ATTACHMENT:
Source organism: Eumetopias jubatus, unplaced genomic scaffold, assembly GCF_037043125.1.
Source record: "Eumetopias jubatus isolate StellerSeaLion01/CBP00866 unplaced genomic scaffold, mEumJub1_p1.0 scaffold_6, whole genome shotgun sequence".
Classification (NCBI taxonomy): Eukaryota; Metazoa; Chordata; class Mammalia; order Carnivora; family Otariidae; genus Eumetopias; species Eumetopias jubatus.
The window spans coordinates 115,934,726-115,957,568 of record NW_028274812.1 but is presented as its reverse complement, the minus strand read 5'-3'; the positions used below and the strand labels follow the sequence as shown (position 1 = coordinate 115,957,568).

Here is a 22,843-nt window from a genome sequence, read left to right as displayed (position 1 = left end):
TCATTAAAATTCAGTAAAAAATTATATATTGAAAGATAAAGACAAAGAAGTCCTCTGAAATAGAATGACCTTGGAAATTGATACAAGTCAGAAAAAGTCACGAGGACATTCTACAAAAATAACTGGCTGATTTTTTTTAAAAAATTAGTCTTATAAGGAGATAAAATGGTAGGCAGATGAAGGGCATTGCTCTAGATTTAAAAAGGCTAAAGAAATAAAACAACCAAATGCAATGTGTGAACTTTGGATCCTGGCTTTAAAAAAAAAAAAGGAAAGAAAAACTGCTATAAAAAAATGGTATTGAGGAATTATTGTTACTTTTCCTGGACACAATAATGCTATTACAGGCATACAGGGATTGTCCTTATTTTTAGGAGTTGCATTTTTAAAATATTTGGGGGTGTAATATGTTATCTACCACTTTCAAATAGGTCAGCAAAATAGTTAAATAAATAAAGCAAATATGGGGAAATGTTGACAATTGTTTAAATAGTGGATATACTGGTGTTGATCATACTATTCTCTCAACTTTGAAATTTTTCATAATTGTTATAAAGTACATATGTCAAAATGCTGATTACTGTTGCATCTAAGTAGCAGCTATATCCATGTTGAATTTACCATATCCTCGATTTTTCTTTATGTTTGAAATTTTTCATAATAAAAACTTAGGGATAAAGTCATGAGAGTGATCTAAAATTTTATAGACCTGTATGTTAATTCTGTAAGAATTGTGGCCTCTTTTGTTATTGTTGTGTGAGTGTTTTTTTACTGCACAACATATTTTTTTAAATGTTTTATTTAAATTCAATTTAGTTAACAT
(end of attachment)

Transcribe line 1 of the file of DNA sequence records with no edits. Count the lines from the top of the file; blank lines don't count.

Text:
Source organism: Eumetopias jubatus, unplaced genomic scaffold, assembly GCF_037043125.1.